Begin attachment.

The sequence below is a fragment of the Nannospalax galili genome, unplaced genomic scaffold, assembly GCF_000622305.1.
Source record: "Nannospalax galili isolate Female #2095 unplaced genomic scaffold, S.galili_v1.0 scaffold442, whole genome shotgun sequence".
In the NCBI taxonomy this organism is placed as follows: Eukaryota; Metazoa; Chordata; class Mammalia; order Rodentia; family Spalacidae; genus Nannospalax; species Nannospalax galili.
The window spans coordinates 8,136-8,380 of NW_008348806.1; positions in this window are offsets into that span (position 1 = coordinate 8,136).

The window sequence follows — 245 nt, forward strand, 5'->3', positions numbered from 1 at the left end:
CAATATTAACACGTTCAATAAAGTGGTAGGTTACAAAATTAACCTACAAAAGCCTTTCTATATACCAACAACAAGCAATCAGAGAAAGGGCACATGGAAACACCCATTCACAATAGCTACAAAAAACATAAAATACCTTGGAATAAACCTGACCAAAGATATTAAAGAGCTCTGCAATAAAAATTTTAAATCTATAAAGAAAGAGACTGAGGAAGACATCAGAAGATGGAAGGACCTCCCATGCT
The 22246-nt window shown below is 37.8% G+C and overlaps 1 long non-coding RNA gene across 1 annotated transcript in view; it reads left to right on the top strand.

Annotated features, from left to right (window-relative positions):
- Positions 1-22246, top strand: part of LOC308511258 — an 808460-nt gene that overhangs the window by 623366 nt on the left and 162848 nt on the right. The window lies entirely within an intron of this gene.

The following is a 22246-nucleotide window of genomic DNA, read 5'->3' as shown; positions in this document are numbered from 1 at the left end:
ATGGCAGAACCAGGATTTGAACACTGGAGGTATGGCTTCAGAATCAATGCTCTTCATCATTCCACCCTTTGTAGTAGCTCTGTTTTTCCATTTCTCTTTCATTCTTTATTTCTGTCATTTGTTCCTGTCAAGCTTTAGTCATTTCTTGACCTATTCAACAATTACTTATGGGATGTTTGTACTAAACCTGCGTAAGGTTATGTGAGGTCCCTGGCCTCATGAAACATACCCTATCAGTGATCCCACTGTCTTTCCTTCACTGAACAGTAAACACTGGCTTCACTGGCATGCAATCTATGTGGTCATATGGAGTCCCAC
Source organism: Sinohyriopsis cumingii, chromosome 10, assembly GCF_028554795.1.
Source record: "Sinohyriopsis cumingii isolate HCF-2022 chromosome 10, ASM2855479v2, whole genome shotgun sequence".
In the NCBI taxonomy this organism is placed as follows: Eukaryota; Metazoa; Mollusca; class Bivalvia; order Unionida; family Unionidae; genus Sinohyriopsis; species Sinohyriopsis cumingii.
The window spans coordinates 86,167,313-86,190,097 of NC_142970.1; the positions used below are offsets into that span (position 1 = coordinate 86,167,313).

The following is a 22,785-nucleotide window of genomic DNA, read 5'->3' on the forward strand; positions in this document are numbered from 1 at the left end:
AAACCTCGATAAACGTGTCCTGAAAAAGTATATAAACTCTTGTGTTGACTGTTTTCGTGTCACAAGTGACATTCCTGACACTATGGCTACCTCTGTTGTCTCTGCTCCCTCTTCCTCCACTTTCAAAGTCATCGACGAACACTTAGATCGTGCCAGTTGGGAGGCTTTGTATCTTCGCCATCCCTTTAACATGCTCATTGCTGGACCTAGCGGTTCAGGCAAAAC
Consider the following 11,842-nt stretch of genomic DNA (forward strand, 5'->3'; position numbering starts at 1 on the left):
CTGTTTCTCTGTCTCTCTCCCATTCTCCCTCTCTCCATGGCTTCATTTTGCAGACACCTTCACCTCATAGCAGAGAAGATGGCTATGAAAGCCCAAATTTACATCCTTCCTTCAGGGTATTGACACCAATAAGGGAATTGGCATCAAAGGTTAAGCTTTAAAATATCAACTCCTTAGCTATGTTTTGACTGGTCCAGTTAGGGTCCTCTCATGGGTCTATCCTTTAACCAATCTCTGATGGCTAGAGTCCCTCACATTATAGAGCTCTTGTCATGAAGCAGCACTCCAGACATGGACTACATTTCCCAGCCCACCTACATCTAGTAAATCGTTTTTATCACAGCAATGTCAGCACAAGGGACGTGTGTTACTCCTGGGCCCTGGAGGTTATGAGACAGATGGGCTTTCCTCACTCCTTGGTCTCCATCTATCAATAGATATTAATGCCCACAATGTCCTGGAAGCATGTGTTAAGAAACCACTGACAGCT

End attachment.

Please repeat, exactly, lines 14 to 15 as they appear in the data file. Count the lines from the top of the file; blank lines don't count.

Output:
In the NCBI taxonomy this organism is placed as follows: Eukaryota; Metazoa; Mollusca; class Bivalvia; order Unionida; family Unionidae; genus Sinohyriopsis; species Sinohyriopsis cumingii.
The window spans coordinates 86,167,313-86,190,097 of NC_142970.1; the positions used below are offsets into that span (position 1 = coordinate 86,167,313).